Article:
Two-factor authentication is one way to add another layer of security--there are many ways to do this, but the basic idea is to create a second step to the log-on process beyond entering a password, like entering a code that's texted to your phone, or using your fingerprint to unlock your phone, for example. This type of setup is becoming more and more common, but it's not yet available everywhere, says Susan Grant, the director of consumer protection at the Consumer Federation of America. If your investment accounts don't already offer this, asking your brokerage if it can set it up, Grant says.
4. Understand the Risks
Hacks do happen. In fact, FINRA has even warned brokerage firms that some hackers have been able to wire money out of investors' accounts just by getting access to their email accounts, and then emailing the firm instructions to wire money to an offshore account. Some firms targeted by that scam did try, and fail, to confirm the instructions by phone--and then wired the money. In general, however, if you use the best security available to you, by creating a unique, strong password (for both your email and financial accounts) and using two-factor authentication, you'll make your account difficult enough to access that crooks may simply move on to an easier target. "Everything can be hacked," Kaiser says, but for the most part, "crime is opportunistic."
5. Make a Post-Hack Game Plan
If you do notice unauthorized activity on your account, your first step should be to contact the financial institution, says Charles Rotblut, vice president of the American Association of Individual Investors. Most brokerage firms' policies say that they will reimburse investors for any losses due to unauthorized activity. Make sure you're documenting what happened and what you're doing to respond. You should also report the incident to the major credit reporting bureaus and ask them to place a fraud alert on your file. You'll have to close your accounts and open new ones, and change your online passwords. You'll also want to contact the police. "Having a police report on file can help" as you move through the process of filing all these necessary claims, Rotblut says. You can also file reports with the Federal Trade Commission to help it detect identity theft trends and with FINRA to help it spot new types of scams.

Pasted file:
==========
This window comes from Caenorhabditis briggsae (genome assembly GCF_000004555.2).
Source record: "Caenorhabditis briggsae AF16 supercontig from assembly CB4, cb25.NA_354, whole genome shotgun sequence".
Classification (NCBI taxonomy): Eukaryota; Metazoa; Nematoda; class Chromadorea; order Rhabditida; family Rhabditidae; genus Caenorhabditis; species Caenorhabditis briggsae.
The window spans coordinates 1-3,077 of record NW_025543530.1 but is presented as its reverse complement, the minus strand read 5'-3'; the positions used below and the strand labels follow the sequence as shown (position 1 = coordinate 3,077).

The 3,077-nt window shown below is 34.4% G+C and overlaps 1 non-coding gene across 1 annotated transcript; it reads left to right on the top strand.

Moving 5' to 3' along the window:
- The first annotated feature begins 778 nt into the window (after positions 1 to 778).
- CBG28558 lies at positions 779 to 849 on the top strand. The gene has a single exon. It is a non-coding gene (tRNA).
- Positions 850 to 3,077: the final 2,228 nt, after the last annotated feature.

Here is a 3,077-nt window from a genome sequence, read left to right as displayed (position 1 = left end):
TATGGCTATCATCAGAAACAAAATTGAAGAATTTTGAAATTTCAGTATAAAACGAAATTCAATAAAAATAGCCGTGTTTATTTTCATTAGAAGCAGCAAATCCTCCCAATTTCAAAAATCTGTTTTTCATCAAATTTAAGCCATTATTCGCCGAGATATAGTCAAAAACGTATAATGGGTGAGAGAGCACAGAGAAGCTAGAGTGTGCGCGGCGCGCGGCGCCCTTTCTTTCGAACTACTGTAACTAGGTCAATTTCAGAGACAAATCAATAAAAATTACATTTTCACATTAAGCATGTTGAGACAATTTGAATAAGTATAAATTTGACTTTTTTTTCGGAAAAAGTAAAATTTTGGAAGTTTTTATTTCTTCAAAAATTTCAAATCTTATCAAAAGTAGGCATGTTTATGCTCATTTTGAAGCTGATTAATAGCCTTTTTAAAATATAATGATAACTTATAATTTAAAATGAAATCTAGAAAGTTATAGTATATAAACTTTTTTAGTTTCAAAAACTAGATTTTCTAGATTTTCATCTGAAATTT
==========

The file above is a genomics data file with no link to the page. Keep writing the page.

6. Know Who You're Dealing With
Unfortunately, the bottom line is that in a situation like what happened recently at Morgan Stanley, where an employee goes rogue, "there's absolutely nothing that the investor can do to protect him or herself," Grant says. "To a certain extent you have to trust, and you're being asked to trust, the entity for safely storing and disposing of your information," she says. Be aware of that when you're choosing a firm to work with. Check individuals and firms out using FINRA's BrokerCheck reports, which include information about past customer complaints or disciplinary actions. And, of course, keep tabs on your account (safely, from your own secure computer) and inform your financial institution right away if you spot a problem.
Sarah Morgan is a contributing writer at SigFig. Nearly a million people use SigFig to track, improve and manage over $300 billion in investments.